There’s no way out of this expression. But maybe the mind just tires of its drivel, gets weary of the whole ruse of seeking. It wears out, so to speak, and sees the futility of keeping up the charade, attempting to prop up the eternal emptiness, of form. Ever been close to an elderly person as the mind and body wears out?

Yet here it is, anyway you look at it. No one ever went anywhere, like in a dream, but the dream appears to go on. Because it appears to still take some kind of form.

Isn’t that just marvelous? Nobody has to go anywhere or do anything, because there’s no parts or places. Suffering is believing there is something else, something more, something better, when here it is.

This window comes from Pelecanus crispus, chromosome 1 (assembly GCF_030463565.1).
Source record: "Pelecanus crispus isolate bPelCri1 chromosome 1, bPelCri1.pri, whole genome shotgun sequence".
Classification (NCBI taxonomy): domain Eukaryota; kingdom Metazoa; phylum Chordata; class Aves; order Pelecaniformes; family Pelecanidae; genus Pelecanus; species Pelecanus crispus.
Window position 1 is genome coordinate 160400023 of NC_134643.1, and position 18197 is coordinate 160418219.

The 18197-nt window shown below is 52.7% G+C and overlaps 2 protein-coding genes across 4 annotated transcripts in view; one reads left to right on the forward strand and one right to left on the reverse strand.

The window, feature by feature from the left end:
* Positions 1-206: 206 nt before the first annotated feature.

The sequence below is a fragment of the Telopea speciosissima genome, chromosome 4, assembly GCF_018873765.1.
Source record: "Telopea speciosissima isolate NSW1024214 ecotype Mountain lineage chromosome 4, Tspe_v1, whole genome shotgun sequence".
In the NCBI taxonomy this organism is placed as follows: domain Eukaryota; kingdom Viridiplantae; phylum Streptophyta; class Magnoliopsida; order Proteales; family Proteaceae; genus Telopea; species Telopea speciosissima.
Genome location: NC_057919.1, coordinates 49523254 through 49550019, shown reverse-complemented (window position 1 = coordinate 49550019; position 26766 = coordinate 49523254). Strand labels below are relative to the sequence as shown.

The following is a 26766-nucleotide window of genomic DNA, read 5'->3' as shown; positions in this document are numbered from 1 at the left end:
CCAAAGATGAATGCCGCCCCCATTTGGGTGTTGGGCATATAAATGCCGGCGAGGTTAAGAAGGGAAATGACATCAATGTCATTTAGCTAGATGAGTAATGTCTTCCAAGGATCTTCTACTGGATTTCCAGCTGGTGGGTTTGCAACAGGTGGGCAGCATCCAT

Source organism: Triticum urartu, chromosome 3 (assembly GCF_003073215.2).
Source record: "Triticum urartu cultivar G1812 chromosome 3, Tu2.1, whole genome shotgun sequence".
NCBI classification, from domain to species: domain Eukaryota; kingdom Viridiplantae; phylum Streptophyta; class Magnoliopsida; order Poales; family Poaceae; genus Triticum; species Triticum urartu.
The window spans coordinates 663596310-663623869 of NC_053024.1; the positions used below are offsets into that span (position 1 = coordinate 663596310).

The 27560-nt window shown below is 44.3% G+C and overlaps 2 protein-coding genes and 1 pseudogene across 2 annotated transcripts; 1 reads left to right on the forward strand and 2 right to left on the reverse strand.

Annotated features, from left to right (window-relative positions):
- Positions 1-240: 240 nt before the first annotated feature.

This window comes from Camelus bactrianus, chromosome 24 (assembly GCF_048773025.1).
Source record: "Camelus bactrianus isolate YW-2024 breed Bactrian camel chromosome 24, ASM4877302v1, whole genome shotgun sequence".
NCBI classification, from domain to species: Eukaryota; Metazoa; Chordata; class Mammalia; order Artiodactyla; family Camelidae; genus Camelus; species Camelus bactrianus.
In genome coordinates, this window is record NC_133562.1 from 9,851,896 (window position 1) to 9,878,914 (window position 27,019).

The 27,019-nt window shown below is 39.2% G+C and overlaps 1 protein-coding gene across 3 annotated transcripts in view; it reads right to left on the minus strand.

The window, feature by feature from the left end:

The entrance to the tunnel is seen in and from the same place as the light at the end. There is no distance. It’s an illusion, but it’s all we’ve got, for now.

 

Around the Broken Heart

The story is strong; the story is saddening. The way things appear to be today, this disjointed, split vision of the world–yes, there is grief, but who or what are you in response?

There are not two worlds–one of peace (can I not find/return to it?), and one of painful division (please make it stop!).

There are only infinite perspectives, emboldening the division, or holding the peace. Can we not be the benevolent, generous, whole heart that surrounds and holds the broken heart that appears as the world?

Be as you truly are, the undivided that surrounds the perceived division. You/we are more than big enough.

Feeding Wolves and Wearing Wolf Suits

AdobeStock_201416492